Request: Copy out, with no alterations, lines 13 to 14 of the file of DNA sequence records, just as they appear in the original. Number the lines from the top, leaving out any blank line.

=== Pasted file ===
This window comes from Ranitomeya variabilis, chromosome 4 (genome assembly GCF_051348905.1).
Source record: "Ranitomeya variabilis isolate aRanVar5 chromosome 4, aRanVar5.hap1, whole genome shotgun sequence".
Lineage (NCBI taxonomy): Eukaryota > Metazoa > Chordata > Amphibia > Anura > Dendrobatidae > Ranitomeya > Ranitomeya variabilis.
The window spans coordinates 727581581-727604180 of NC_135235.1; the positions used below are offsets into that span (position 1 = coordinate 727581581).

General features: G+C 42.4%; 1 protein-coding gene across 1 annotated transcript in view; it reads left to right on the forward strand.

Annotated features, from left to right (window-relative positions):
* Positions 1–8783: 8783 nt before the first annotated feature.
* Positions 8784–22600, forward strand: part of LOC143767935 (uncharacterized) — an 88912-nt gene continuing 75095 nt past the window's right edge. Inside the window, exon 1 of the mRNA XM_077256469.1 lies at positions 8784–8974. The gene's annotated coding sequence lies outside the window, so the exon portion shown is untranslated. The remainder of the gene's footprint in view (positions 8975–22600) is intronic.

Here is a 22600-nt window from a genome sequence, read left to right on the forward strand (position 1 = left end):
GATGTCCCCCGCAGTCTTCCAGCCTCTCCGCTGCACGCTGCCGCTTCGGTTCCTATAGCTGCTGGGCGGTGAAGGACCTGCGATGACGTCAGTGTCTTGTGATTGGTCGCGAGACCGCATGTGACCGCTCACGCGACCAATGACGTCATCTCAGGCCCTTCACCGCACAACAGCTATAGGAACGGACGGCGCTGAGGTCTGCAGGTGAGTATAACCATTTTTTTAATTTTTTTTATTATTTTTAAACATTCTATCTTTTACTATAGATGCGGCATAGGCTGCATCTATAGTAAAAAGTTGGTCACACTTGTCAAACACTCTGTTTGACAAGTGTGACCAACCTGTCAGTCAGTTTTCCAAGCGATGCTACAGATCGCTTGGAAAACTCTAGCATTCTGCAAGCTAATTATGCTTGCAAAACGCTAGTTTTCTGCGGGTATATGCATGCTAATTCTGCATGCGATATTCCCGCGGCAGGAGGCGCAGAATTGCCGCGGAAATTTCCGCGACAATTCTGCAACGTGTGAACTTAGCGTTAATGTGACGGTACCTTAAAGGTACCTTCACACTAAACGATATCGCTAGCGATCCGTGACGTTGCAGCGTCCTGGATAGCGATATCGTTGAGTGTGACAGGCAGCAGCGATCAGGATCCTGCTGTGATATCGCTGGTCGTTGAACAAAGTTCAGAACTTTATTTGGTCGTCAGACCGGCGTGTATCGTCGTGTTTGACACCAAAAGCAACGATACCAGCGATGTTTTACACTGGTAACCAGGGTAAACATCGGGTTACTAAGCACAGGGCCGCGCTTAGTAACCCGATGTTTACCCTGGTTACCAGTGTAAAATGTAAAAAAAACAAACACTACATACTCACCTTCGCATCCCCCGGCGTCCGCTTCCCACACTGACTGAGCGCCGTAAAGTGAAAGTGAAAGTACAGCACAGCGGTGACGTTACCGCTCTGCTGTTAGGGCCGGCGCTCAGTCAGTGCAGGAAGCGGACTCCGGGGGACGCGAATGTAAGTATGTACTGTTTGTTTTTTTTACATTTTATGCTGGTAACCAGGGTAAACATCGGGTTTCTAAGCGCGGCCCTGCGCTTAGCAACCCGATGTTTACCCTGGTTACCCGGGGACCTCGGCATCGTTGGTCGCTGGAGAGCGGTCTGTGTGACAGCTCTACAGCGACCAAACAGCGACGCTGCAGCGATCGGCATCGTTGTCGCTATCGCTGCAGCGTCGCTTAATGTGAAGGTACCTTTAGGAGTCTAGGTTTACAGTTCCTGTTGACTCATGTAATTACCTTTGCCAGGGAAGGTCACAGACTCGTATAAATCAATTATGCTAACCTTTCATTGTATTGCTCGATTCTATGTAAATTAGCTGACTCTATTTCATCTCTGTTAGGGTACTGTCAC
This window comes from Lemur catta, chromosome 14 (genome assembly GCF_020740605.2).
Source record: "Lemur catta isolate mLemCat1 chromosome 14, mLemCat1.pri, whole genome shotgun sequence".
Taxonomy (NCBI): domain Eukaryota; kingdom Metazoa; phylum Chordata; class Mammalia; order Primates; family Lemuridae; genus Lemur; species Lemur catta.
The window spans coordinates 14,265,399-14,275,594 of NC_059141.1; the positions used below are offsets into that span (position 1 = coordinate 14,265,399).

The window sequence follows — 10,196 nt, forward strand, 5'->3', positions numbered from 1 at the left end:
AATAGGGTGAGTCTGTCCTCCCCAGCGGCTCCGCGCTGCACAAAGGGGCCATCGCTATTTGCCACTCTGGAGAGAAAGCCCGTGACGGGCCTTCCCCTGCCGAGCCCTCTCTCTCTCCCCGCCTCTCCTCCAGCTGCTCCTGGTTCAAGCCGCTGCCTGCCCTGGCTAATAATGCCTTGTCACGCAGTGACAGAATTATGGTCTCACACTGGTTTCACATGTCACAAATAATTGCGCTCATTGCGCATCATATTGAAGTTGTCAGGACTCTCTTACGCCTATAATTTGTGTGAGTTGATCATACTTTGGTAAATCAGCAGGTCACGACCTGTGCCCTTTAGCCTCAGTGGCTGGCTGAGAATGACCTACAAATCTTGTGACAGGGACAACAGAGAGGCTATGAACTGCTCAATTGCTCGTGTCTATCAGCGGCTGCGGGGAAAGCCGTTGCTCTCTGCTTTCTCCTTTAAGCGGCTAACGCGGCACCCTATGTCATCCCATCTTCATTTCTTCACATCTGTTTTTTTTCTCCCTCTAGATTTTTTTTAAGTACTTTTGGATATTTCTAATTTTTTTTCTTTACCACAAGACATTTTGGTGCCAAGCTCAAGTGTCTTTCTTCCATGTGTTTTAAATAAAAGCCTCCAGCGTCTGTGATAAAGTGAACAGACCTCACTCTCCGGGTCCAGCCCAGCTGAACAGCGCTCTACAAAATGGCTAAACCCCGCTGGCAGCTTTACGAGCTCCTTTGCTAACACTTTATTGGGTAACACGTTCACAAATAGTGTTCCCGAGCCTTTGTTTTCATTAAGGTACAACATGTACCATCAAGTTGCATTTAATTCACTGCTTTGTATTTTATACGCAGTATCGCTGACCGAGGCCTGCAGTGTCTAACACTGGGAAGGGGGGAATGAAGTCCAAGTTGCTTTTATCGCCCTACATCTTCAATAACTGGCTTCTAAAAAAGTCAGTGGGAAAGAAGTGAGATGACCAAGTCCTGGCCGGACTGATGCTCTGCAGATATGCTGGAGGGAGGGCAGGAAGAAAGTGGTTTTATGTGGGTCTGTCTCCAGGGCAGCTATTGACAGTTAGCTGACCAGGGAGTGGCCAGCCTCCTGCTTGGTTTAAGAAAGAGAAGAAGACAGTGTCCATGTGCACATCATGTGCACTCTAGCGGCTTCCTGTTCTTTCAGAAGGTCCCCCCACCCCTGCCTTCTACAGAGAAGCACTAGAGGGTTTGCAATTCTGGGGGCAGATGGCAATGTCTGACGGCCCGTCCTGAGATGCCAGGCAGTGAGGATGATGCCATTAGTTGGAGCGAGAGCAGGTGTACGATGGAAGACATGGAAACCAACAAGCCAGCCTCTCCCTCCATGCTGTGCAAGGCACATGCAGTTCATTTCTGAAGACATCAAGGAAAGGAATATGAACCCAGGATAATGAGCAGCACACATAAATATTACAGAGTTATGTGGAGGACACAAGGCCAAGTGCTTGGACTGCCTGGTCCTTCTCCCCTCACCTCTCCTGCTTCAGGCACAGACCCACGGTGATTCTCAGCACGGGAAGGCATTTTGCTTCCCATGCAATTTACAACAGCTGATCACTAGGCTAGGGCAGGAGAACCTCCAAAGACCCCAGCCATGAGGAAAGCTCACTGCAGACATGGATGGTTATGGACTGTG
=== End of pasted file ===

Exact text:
Taxonomy (NCBI): domain Eukaryota; kingdom Metazoa; phylum Chordata; class Mammalia; order Primates; family Lemuridae; genus Lemur; species Lemur catta.
The window spans coordinates 14,265,399-14,275,594 of NC_059141.1; the positions used below are offsets into that span (position 1 = coordinate 14,265,399).